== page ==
A recently launched EU-funded mobile application records users’ breathing and coughing to diagnose cases of COVID-19, scientists involved in the project have said.
The initiative, which has been developed by researchers at Cambridge University and partially funded by the European Research Council through Project EAR, aims to build up a large, crowdsourced dataset in order to develop machine learning algorithms to be used in automatic disease detection.
It will collect demographic and medical information from users, in addition to “spoken voice samples, breathing and coughing samples through the phone’s microphone.”
In an attempt to allay privacy fears, researchers say that the app will collect ‘one coarse grain location sample’ but that it would not track users, only recording location data once when are actively using the software.
“The data will be stored on University servers and be used solely for research purposes,” the university added.
“There are very few large datasets of respiratory sounds, so to make better algorithms that could be used for early detection, we need as many samples from as many participants as we can get,” said Professor Cecilia Mascolo from Cambridge’s Department of Computer Science and Technology, the lead team on the app.
“Even if we don’t get many positive cases of coronavirus, we could find links with other health conditions.”
In response to the app, S&D MEP Miapetra Kumpula-Natri, who has recently been appointed rapporteur for Parliament’s Industry committee initiative report on the EU’s data strategy, said that while she welcomes innovative solutions, such technologies should be careful to abide by data protection standards.
“In this case you are donating your data voluntarily for the research,” she informed EURACTIV. “However, when there is a smart device and recording involved, we need to be really careful, follow the GDPR strictly and use anonymised data.”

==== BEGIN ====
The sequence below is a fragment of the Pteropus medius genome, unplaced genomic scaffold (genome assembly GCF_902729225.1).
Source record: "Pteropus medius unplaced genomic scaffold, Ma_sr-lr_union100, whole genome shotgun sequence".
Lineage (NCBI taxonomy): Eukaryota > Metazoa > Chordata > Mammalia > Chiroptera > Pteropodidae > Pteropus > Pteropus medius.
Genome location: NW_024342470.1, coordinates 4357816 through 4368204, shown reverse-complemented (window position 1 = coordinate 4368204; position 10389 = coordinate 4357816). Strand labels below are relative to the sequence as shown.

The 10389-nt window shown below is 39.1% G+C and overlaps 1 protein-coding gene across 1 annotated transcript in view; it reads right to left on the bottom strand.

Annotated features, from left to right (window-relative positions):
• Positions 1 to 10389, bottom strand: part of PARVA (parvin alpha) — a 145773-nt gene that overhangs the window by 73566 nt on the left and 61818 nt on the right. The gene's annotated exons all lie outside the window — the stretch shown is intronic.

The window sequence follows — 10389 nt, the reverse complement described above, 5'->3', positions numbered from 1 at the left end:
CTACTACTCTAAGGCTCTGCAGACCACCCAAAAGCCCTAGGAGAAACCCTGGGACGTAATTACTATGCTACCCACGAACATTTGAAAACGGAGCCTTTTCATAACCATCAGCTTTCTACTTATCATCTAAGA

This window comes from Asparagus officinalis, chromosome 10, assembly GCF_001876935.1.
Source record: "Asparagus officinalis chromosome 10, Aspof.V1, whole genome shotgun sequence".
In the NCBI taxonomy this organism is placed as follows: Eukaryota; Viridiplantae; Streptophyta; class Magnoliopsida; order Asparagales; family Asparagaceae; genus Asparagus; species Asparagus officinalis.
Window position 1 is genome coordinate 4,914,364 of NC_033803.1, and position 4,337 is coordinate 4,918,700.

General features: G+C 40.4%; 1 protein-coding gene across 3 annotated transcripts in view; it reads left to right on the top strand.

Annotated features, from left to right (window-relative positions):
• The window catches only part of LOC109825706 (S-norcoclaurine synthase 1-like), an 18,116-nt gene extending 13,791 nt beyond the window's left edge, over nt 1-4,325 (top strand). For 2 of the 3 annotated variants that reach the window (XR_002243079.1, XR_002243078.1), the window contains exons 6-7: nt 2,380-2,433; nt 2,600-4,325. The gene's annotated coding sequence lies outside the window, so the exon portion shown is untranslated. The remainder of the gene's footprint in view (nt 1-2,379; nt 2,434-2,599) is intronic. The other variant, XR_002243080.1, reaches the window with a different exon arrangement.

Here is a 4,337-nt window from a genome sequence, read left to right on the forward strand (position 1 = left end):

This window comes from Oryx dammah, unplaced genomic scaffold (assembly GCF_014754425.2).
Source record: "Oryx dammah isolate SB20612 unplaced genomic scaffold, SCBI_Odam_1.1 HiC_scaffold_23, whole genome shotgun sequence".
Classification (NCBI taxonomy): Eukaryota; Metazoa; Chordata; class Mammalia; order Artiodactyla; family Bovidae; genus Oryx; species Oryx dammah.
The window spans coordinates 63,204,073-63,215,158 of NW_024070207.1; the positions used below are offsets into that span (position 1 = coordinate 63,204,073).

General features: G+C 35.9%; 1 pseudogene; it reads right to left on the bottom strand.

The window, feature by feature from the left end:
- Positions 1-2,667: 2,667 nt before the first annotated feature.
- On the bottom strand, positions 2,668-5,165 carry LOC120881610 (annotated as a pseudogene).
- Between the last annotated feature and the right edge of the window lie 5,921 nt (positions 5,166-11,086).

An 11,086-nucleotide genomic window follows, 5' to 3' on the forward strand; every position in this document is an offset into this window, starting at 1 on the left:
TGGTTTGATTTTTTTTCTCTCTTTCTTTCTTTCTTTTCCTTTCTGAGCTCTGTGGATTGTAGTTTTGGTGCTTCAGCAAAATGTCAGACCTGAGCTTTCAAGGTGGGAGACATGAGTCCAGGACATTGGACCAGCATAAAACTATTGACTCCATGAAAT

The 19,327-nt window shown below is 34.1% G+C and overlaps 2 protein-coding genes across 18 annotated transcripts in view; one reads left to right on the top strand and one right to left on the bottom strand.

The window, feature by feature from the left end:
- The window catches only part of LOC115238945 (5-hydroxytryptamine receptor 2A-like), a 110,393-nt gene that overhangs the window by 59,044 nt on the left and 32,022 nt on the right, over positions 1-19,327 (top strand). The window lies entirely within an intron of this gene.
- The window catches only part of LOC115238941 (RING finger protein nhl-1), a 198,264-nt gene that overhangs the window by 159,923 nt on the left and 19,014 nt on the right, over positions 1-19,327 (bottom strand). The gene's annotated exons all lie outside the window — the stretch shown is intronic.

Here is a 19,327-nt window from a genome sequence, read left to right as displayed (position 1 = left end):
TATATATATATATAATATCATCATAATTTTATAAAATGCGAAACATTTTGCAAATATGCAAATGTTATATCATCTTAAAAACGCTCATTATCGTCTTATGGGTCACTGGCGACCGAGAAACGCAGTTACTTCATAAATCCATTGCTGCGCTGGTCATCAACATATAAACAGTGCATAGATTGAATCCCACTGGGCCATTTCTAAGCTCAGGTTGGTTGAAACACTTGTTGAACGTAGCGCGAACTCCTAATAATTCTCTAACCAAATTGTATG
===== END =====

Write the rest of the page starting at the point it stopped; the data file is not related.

“It must be always clearly explained and users must always know how, when and which data is used and on what purpose,” she added.
More broadly, Cambridge’s Mascolo recently told the European Council Research Magazine that her team develops technologies that use Artificial Intelligence to analyse anomalies in sounds which could be indicators of disease, including “heartbeats, sighs, breathing, [and] voice.”
The EU’s project EAR, which finances initiatives that use audio data in disease diagnosis, will currently support researchers in this field until September 2024.
The launch of the app comes ahead of new measures to be announced by the European Commission on Wednesday (13 May), which will attempt to harmonise the use of coronavirus contact tracing applications on the bloc.
The executive is expected to put forward a series of standards that would aid interoperability between different applications, in a strategy on tourism and transport seen by EURACTIV.
In this respect, coordination on the use of contact tracing apps could facilitate cross-border travel this summer.
Speaking to internal market MEPs last week, the EU’s Vice-President for Digital, Margrethe Vestager, said that without the use of contact tracing apps, the EU would find it very difficult to “open up to the degree that we would want to”.
This followed broad agreement from EU ministers on such plans, with telecoms ministers having arrived at “an understanding that the contact tracing apps would have high importance for the gradual relaxation of various national measures, including opening of borders,” according to a Croatian Presidency readout.